One of the biggest Linux events of the year opened with a look at the social role of the largest open-source project in history, as well as Linux’s potential place in the history books.
LinuxCon North America 2016 kicked off today in Toronto with keynotes from Linux Foundation director Jim Zemlin and Ainissa Ramirez, an author and former Bell Labs researcher who works to make technology accessible to the mainstream.
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As open-source in general transitions from creating replacements or alternatives to proprietary solutions into pushing the boundaries of technology forward on its own, said Zemlin, the focus for Linux must become more philanthropic.
“Linux proves that you can better yourself while bettering others at the same time,” he told the crowd. “It’s the greatest shared technology asset in history.”
It’s an asset with a big role to play in the future, according to Ramirez. Throughout history, she said, the interaction between people and the technology they create has always been a two-way street – humans create technology, and technology turns around and affects civilization in return.
“We create something, and then it recreates us. And it’s always a cycle, it’s always a process,” she said.
Technology can even change human beings in direct physical and mental ways, Ramirez points out. The use of fire to cook our food gave us the caloric boost we needed to help develop the large brains that set us apart from other early hominids. The telegraph changed the way we communicate, and not just in the obvious sense – the clipped, staccato style of writing necessitated by the telegraph shortened our sentences and took us from the age of Charles Dickens to Ernest Hemingway.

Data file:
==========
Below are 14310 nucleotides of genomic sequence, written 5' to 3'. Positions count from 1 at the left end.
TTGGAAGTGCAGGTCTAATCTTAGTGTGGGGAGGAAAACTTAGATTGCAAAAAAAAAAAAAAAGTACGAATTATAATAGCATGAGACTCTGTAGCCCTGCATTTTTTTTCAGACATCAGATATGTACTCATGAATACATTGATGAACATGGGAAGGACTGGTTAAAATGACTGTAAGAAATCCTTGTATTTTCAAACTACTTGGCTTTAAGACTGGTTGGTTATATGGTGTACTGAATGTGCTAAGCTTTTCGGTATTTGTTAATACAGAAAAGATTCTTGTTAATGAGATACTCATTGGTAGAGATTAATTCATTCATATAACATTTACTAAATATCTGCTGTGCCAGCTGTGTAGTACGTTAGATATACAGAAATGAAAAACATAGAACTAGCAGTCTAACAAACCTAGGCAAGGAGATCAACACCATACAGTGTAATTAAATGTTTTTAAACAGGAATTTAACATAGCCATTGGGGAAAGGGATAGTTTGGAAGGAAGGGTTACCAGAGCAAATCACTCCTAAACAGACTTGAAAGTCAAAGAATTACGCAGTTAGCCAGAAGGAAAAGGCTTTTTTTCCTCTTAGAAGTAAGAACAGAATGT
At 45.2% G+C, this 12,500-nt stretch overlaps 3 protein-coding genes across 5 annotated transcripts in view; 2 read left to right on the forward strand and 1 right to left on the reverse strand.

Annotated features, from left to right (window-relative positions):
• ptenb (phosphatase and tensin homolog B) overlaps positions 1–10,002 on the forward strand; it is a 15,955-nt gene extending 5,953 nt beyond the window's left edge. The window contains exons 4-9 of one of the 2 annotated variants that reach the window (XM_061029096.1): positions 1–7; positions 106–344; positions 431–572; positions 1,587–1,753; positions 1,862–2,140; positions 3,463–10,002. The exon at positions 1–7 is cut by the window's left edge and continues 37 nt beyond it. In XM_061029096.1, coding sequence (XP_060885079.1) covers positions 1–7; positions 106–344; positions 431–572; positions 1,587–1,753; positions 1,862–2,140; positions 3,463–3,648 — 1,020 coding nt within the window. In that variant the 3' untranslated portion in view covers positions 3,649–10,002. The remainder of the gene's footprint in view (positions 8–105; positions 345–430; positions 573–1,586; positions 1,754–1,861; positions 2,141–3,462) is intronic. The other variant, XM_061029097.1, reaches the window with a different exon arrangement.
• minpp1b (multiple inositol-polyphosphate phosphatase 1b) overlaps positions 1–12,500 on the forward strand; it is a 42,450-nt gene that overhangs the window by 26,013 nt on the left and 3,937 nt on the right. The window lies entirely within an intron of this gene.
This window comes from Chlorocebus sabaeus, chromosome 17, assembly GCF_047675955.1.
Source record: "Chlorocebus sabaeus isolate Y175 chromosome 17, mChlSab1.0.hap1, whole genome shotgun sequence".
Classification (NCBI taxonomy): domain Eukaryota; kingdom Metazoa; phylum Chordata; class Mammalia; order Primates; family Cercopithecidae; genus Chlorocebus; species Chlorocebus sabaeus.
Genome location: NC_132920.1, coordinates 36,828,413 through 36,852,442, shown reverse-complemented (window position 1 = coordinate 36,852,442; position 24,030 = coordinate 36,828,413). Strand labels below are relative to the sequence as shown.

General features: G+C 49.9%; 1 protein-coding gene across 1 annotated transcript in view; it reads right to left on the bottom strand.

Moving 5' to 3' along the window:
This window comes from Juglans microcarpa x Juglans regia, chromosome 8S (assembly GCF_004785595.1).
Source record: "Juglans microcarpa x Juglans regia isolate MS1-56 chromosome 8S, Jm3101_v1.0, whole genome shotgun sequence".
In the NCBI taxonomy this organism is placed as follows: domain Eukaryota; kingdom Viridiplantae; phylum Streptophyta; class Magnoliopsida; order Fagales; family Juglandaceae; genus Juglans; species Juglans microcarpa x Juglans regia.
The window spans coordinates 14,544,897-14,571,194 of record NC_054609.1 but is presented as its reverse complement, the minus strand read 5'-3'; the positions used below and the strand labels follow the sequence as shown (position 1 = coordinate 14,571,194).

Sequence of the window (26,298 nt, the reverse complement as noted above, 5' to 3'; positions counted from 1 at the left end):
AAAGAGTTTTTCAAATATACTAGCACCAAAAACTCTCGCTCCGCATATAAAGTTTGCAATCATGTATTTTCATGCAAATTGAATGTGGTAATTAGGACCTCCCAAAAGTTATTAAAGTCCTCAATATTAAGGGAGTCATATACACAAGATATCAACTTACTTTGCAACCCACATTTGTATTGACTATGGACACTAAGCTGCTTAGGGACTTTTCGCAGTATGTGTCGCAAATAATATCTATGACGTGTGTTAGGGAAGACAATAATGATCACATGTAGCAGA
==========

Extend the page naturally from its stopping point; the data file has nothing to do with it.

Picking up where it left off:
“This is why we need you now,” Ramirez told the crowd. “You already have the right mindset for how to look at technology – you share it. You’re open. You’re inclusive. You know that many, many minds make things better than one mind. Since we already know that technology is going to be the thing that’s driving democracy, in terms of society, you serve as democracy’s heroes.”
Linux, in Ramirez’s view, can be a platform to allow social change. Much like Gutenberg’s printing press made possible the pamphlets and mass dissemination of information necessary for the Protestant Reformation, Linux can democratize communication further.
“I want you to think about how impactful the work you’re doing is, “ said Ramirez. “Write technology that doesn’t mirror what’s going on right now … make it aspirational, for a better world.”
At a conference where many of the sessions and much of the activity is focused on the nuts-and-bolts of open-source technology, the keynotes were an intriguingly high-minded opening. Whether it signifies a broad shift in focus of the Linux community is unclear, but it demonstrates an undeniable awareness of technology’s broader role in the modern world.